This spring our family has spent a lot of time on or around baseball fields all over Massachusetts. (Side note: Not all of them have bathrooms or porta-potties, FYI.) I have embraced the fact that I am now a #baseballmom, and I kinda love it.

Recently, though, I learned an unexpected lesson right on the sidelines as my kid and his team gave their best and struggled against the best team in one of the leagues he plays in. You see, this baseball life has shown me a lot about the kind of parent I am, the kind of parent I want to be, and the kind of parent I hope I don’t become.

Everyone on and off the field is trying their best. I can say that all the parents I’ve met and encountered this year — many whom I had never met before — are there because they genuinely care about their kids and want what’s best for them (or what they think is best for them, anyway). But sometimes we, the loving and imperfect parents that we are, get carried away, and in an effort to give our kids all the best opportunities available we confuse our childhood dreams with theirs. And sometimes when that happens, we lose track of what is really important, why we are at the field, and who we are there for.

There’s a reason many children’s baseball fields have signs up reminding parents to keep their cool and to remember that our kids are kids and this is a game — that there are no college recruiters in the crowd.  

And this spring I got to see what happens when parents forget this and make it about themselves instead of the children. A parent of a child on one of my son’s wonderful teams had to be asked not to return to any more games due to their behavior during games (after having been warned at least twice before). This parent loves their child, and I know they did not plan to cause disturbances. But the truth is, when it came down to it, they did. And the kids noticed and suffered because of it — yep, the 8-year-old kids on this parent’s child’s team.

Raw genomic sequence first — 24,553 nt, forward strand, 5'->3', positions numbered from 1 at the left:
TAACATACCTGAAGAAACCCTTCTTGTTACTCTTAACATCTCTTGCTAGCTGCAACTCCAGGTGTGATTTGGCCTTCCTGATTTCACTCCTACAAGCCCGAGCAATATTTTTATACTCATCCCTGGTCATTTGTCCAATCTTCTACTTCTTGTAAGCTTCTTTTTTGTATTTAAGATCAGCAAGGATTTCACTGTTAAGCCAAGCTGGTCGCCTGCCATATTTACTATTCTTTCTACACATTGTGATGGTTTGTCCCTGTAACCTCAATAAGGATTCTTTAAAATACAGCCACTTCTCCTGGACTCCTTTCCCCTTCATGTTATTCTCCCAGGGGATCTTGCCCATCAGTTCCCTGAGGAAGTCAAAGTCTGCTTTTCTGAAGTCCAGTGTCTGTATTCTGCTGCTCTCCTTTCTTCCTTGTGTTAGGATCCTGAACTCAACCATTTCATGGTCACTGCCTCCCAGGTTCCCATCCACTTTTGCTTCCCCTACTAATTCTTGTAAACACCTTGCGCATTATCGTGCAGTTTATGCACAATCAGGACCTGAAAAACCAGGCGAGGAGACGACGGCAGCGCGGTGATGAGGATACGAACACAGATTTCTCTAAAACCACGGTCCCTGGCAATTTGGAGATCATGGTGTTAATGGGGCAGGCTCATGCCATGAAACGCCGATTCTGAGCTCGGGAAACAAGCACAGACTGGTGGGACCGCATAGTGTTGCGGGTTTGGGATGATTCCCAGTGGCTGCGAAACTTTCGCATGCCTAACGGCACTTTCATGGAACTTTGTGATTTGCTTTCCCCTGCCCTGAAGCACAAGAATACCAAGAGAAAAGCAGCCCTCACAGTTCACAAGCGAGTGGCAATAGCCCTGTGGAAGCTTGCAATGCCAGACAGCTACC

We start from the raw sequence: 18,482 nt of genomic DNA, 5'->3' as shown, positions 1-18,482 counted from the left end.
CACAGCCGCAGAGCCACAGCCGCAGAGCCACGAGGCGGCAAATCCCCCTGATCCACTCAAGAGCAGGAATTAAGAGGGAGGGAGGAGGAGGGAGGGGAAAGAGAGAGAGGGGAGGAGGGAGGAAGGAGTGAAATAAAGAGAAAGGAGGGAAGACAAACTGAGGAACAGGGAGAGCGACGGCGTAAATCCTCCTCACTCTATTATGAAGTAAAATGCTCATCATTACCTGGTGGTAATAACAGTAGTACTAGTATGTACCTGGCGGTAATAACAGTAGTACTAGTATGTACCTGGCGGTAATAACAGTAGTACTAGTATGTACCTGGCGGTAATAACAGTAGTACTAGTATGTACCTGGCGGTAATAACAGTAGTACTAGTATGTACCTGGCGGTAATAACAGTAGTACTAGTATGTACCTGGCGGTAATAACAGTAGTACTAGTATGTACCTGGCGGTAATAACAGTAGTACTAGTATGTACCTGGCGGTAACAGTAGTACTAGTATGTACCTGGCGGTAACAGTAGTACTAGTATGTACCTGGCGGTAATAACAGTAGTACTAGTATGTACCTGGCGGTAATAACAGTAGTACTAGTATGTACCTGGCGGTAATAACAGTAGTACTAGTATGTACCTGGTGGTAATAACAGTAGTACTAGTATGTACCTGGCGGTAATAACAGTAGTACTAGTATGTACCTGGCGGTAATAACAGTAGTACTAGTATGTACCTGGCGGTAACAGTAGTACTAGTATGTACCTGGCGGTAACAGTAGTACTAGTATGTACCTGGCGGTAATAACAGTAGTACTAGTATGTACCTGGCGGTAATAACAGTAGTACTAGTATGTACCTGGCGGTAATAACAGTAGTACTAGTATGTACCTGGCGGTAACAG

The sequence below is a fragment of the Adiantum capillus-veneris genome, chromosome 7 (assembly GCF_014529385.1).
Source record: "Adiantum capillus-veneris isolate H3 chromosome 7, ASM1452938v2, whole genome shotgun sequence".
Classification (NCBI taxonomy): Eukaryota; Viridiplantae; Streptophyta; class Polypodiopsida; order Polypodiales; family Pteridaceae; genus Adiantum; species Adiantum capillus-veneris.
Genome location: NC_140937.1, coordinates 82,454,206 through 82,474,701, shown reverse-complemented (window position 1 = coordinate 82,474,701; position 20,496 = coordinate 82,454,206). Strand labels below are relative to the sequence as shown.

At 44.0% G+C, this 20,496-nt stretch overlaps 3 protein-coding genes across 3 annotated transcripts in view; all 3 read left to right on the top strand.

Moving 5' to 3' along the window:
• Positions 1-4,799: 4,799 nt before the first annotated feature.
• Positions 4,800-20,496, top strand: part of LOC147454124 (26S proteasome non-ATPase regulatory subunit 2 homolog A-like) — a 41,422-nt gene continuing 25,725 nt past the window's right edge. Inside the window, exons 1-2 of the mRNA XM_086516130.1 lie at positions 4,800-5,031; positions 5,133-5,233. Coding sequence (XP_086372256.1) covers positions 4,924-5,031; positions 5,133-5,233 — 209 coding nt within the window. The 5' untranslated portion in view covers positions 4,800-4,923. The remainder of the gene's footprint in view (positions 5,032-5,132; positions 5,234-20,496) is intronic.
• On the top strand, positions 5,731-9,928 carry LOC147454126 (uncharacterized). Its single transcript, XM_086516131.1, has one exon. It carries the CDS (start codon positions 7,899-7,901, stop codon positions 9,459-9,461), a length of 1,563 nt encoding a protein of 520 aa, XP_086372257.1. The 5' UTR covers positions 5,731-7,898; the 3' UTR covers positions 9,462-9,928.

My husband and I took some time to discuss the situation, and that’s where the lesson really kicked in for me. We often confuse what we wish we had done or accomplished as children with what we hope for our own children now that we’re adults. And we must be mindful not to do this.

If we let our childhood dreams get in the way of our parenting our children, we will likely lose our cool when things don’t go our way. Our disappointed inner child will come out to play, and it will not be pretty.

Let’s remember to let our kids be kids. Let’s let them have their own dreams. Let’s guide them and let them make mistakes, change their minds, try again, or not. Let’s stay on the sidelines and watch proudly no matter what. It’s not our turn to be on the field; it’s theirs. 

Angie was born and raised in Panama and attended college in Massachusetts, after which she took a couple of years to work in Boston and enjoy the nightlife before attending law school. Soon after becoming an attorney, Angie got married to the love of her life. They set down roots in Jamaica Plain, where they welcomed their firstborn, Henry, in 2012. Angie now lives in Nahant with her husband and two children (little Eloisa was born in 2015) as well as their rescue Boxer dog, Hobie. Angie is passionate about public interest law and serves as the pro bono director at Veterans Legal Services, a nonprofit legal services firm serving Massachusetts military veterans. Angie is also a certified life and leadership coach and loves supporting women and mothers on their journeys in their personal and professional lives. In addition to feeling honored to be a contributing writer for Boston Moms, Angie also enjoys writing in, and translating Boston Moms articles into, Spanish — she is a firm believer in ensuring every Boston mom feels like she/they belong here!